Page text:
On the bidding page, there is a “project clarification board” where people post writing samples sometimes, and a way to contact the requester via private messages. I was on the site and had done several jobs over two months or so, and bid on about three times the ones I actually won, and I had no earthly idea how to send these private messages. Eventually, I got hold of support, who guided me to the “Inbox 0/0” beside the requester’s name and I figured it out. However, it shouldn’t take a reasonably intelligent and adept woman that long to find something she was looking for – how about a “send a private message to this requester” hotlink, guys? Don’t you think that’d be slightly more intuitive?

In addition, despite recent posts claiming they are fixing the problem, scam requests like “Need 50 high quality credit card numbers” and countless “jobs” for people to post on craigslist, list on eBay, transfer funds through Western Union, etc abound, making it an unfriendly and dangerous place indeed for the naive newcomer to the site. As a rule of thumb, no requester should EVER ask for your real name, address, phone number, login codes  or “act on my behalf ” requests to ANY site, or essentially anything personal about you. If they do, it is a scam to steal your identity.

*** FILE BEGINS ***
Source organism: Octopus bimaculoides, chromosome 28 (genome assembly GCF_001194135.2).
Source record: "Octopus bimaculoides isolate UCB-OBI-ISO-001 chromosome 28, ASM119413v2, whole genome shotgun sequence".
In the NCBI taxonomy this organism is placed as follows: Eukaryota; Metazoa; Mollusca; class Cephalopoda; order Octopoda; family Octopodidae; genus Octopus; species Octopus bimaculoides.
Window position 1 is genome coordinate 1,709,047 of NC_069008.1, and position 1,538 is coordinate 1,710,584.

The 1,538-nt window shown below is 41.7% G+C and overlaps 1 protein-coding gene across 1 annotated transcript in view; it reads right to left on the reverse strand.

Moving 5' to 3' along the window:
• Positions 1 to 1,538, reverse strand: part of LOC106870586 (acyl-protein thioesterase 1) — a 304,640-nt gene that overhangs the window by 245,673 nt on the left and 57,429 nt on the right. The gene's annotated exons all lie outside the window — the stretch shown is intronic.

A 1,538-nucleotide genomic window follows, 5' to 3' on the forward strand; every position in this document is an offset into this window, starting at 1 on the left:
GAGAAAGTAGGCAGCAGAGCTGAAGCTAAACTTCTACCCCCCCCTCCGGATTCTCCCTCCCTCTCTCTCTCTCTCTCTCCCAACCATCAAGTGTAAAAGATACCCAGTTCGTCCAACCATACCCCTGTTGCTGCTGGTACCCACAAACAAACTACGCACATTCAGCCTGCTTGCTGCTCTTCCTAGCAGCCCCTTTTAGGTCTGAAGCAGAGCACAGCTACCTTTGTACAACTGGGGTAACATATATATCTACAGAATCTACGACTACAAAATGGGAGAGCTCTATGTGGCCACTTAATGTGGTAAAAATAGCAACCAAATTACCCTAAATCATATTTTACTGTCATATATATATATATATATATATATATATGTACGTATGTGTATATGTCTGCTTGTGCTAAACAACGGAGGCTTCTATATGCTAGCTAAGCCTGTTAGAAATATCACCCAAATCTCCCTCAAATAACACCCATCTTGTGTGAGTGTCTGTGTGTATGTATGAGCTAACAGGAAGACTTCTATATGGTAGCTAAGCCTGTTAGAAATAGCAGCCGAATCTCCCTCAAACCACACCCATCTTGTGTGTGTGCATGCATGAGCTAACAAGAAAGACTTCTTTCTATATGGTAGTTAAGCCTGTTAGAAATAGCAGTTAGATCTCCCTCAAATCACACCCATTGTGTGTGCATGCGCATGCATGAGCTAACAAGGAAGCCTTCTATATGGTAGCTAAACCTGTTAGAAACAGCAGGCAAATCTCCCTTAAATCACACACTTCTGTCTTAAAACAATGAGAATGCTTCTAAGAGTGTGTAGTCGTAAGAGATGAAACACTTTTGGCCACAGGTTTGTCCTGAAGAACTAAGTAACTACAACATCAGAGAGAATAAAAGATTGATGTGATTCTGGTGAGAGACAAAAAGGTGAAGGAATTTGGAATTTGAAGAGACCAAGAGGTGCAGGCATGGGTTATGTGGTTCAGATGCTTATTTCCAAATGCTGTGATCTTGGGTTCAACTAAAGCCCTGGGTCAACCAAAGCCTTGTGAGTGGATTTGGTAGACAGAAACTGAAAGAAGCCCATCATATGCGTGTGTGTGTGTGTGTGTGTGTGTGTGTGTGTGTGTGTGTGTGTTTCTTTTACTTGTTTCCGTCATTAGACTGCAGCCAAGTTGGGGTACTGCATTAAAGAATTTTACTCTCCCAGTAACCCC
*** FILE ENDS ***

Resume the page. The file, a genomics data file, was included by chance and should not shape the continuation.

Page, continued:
Pro: Again, not really any to speak of.

Con: Hard to navigate, Have to choose your available skills very carefully, no way to add a skill in order to bid on a job you find, lots of illegal/hacker type jobs listed.

That Word Chick Reviews